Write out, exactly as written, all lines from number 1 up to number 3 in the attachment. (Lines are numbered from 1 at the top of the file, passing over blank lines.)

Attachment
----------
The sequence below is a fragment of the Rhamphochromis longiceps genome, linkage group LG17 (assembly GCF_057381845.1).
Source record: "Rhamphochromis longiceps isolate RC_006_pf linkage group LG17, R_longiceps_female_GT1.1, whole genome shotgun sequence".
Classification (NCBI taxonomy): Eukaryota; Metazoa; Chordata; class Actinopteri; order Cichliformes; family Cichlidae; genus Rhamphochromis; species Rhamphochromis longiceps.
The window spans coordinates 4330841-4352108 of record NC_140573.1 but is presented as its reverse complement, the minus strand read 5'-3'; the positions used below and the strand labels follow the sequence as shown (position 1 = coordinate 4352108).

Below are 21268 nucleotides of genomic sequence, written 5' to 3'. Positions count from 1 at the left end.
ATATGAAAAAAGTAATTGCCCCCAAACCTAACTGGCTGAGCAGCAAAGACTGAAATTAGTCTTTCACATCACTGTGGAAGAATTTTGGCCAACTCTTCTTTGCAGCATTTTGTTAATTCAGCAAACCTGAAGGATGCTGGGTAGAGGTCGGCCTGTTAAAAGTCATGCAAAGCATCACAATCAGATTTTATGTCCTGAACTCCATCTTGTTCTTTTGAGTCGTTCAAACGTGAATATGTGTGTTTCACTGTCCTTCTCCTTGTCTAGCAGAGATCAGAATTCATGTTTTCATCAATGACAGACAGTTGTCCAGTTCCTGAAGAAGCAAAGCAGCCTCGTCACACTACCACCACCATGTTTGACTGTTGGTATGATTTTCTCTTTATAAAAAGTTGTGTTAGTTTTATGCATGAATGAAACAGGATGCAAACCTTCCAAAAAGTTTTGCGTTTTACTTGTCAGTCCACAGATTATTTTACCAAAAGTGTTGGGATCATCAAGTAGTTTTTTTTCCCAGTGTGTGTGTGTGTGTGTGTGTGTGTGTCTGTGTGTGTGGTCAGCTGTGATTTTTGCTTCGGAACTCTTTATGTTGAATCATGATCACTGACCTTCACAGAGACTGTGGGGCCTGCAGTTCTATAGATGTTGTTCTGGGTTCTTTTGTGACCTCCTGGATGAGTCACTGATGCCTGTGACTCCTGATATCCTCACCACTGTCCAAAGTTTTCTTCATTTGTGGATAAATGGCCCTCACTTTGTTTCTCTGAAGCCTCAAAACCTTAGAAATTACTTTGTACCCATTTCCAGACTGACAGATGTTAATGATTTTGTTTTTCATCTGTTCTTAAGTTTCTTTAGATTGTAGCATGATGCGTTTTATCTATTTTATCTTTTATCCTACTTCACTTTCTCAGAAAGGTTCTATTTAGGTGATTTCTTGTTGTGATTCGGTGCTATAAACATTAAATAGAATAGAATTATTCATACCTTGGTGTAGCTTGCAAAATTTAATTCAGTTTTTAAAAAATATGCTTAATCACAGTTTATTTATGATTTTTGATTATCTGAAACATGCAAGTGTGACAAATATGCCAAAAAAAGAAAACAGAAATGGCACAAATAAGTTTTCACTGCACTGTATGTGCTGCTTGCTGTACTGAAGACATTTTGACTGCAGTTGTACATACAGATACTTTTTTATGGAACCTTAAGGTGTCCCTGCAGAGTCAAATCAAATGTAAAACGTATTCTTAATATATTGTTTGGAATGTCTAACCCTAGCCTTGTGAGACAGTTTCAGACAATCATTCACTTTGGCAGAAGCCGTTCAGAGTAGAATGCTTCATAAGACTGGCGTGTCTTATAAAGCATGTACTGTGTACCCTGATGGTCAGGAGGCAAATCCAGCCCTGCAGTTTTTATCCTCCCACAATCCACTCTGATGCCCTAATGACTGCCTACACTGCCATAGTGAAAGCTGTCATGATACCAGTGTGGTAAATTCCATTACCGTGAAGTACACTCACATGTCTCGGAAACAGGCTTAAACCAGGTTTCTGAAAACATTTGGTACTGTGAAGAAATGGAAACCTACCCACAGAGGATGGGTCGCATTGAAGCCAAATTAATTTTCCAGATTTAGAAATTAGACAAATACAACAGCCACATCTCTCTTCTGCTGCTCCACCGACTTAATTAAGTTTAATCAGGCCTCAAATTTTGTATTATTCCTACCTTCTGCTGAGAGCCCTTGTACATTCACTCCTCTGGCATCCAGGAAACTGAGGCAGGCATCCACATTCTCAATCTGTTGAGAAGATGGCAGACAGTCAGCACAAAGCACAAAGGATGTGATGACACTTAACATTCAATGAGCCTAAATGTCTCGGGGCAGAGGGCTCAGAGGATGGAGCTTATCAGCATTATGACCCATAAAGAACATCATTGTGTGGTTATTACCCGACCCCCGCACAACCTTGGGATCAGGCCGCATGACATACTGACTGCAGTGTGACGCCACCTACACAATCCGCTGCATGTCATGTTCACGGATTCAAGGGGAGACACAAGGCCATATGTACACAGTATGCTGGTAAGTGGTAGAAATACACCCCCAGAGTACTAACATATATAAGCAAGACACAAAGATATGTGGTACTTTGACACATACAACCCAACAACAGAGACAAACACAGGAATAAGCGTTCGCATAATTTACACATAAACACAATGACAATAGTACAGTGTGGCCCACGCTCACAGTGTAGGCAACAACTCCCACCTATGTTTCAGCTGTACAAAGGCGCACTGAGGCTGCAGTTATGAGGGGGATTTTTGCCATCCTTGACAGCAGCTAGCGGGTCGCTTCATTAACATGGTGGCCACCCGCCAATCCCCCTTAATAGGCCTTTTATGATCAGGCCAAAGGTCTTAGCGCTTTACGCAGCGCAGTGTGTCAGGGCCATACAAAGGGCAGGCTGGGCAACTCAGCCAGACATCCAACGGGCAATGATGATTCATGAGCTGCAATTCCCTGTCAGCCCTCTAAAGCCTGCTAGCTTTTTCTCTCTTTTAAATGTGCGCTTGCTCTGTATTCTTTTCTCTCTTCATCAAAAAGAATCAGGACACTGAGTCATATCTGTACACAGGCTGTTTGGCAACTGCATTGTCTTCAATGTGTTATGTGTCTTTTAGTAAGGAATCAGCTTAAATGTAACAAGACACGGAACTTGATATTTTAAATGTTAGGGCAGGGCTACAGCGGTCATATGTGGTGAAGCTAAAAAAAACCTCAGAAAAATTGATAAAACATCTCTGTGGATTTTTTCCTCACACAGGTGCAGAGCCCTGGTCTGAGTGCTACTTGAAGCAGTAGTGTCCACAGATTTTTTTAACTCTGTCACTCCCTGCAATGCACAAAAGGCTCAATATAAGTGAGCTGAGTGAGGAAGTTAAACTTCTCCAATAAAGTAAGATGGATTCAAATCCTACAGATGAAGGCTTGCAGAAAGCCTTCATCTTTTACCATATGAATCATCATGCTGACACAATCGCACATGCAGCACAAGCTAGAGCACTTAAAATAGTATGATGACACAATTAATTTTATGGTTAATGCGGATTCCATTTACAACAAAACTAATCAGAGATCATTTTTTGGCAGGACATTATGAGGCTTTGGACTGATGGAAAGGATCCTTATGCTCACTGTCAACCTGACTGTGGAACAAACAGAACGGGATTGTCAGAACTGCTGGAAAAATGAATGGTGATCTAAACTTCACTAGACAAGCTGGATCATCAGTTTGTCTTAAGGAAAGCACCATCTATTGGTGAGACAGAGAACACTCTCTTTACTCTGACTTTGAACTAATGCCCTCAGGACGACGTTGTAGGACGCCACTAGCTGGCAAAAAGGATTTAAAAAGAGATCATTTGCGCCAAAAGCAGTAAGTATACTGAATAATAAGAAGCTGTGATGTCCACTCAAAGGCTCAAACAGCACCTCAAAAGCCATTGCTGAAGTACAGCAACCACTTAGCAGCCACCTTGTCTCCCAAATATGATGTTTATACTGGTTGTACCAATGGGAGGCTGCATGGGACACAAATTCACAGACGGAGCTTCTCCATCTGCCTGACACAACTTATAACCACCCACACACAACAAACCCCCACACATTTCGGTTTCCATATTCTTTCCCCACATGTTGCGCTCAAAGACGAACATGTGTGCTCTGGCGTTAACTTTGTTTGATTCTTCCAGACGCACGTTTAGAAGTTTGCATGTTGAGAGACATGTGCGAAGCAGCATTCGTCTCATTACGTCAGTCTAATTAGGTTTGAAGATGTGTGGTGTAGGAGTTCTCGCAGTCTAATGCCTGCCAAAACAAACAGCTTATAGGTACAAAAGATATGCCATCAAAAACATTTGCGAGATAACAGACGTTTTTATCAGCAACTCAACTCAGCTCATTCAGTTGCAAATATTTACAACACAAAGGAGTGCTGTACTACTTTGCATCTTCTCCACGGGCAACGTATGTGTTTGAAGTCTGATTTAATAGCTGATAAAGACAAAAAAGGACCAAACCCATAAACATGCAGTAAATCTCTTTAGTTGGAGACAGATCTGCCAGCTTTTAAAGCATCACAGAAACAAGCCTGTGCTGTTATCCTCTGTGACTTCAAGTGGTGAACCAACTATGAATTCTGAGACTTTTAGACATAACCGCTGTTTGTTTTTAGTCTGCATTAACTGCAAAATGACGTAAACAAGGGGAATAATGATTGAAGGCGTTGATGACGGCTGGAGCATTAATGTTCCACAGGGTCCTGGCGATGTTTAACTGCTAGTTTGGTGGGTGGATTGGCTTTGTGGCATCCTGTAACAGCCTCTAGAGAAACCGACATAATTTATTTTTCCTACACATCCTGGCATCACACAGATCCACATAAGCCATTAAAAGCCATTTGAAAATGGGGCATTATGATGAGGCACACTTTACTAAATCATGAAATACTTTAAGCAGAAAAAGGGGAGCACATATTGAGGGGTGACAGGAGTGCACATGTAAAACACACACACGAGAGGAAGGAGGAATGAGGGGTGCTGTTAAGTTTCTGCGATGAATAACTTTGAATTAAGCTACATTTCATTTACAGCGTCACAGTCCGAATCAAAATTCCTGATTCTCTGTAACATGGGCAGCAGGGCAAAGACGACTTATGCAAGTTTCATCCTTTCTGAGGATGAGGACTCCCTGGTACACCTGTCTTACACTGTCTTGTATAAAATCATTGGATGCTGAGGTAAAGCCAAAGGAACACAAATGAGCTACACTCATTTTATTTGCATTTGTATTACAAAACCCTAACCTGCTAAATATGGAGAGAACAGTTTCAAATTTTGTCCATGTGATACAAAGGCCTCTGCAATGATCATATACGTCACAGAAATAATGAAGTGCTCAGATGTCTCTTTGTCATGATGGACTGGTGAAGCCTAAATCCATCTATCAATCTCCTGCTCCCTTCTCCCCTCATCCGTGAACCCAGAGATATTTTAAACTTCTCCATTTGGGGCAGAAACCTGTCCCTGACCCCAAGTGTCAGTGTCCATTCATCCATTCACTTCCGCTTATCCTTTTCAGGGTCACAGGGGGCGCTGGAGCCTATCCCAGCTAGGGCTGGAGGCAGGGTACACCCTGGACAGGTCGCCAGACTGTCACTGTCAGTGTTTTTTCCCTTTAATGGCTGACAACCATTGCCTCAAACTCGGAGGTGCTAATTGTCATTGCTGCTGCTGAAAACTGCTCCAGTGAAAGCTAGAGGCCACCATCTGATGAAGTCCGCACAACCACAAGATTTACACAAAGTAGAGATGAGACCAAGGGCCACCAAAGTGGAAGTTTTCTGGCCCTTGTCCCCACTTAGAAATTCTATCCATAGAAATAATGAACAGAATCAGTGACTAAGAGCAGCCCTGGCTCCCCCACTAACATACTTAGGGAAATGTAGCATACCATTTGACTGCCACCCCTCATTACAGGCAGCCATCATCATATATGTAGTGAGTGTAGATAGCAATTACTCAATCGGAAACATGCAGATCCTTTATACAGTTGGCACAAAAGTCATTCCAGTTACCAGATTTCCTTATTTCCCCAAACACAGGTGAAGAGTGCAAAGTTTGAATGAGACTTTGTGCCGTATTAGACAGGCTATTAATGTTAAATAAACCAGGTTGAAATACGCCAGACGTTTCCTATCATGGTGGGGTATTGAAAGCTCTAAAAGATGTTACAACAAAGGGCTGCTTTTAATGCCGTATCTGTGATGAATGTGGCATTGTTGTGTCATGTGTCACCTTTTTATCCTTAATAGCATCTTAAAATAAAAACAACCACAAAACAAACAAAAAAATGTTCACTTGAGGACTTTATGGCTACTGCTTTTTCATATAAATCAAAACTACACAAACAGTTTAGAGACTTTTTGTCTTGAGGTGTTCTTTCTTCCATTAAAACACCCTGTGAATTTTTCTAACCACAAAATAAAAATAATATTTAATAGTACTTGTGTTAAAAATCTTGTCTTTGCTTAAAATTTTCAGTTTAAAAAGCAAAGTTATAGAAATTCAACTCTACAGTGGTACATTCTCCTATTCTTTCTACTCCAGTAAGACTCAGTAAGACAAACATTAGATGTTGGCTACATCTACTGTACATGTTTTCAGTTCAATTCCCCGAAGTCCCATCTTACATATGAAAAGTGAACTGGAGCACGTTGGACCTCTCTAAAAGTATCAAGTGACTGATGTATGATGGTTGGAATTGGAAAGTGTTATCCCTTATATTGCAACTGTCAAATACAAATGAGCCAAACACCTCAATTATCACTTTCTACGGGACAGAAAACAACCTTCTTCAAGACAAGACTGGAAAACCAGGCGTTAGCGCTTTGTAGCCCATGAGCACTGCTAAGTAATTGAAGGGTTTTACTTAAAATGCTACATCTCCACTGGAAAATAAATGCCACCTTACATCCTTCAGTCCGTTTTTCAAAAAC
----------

The sequence below is a fragment of the Rhamphochromis longiceps genome, linkage group LG17 (assembly GCF_057381845.1).
Source record: "Rhamphochromis longiceps isolate RC_006_pf linkage group LG17, R_longiceps_female_GT1.1, whole genome shotgun sequence".
Classification (NCBI taxonomy): Eukaryota; Metazoa; Chordata; class Actinopteri; order Cichliformes; family Cichlidae; genus Rhamphochromis; species Rhamphochromis longiceps.